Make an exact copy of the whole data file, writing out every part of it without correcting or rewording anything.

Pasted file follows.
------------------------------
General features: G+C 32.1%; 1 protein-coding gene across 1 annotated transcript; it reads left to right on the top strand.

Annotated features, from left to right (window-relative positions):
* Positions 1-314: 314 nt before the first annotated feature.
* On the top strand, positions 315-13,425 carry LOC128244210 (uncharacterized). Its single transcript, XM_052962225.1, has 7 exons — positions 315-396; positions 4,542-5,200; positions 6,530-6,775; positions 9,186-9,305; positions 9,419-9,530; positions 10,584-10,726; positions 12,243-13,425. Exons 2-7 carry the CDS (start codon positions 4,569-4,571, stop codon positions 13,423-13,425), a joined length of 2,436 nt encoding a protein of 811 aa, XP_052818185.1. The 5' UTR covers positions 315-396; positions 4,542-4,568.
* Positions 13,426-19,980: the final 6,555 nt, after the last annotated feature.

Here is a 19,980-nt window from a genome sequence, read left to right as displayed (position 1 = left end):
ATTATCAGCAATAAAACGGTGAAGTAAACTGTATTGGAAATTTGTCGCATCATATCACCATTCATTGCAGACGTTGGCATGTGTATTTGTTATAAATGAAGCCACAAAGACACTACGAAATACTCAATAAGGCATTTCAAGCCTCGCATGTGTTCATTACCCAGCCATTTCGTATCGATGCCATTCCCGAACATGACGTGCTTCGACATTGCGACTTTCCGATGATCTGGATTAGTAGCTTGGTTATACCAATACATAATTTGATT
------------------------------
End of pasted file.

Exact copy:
General features: G+C 32.1%; 1 protein-coding gene across 1 annotated transcript; it reads left to right on the top strand.

Annotated features, from left to right (window-relative positions):
* Positions 1-314: 314 nt before the first annotated feature.
* On the top strand, positions 315-13,425 carry LOC128244210 (uncharacterized). Its single transcript, XM_052962225.1, has 7 exons — positions 315-396; positions 4,542-5,200; positions 6,530-6,775; positions 9,186-9,305; positions 9,419-9,530; positions 10,584-10,726; positions 12,243-13,425. Exons 2-7 carry the CDS (start codon positions 4,569-4,571, stop codon positions 13,423-13,425), a joined length of 2,436 nt encoding a protein of 811 aa, XP_052818185.1. The 5' UTR covers positions 315-396; positions 4,542-4,568.
* Positions 13,426-19,980: the final 6,555 nt, after the last annotated feature.

Here is a 19,980-nt window from a genome sequence, read left to right as displayed (position 1 = left end):
ATTATCAGCAATAAAACGGTGAAGTAAACTGTATTGGAAATTTGTCGCATCATATCACCATTCATTGCAGACGTTGGCATGTGTATTTGTTATAAATGAAGCCACAAAGACACTACGAAATACTCAATAAGGCATTTCAAGCCTCGCATGTGTTCATTACCCAGCCATTTCGTATCGATGCCATTCCCGAACATGACGTGCTTCGACATTGCGACTTTCCGATGATCTGGATTAGTAGCTTGGTTATACCAATACATAATTTGATT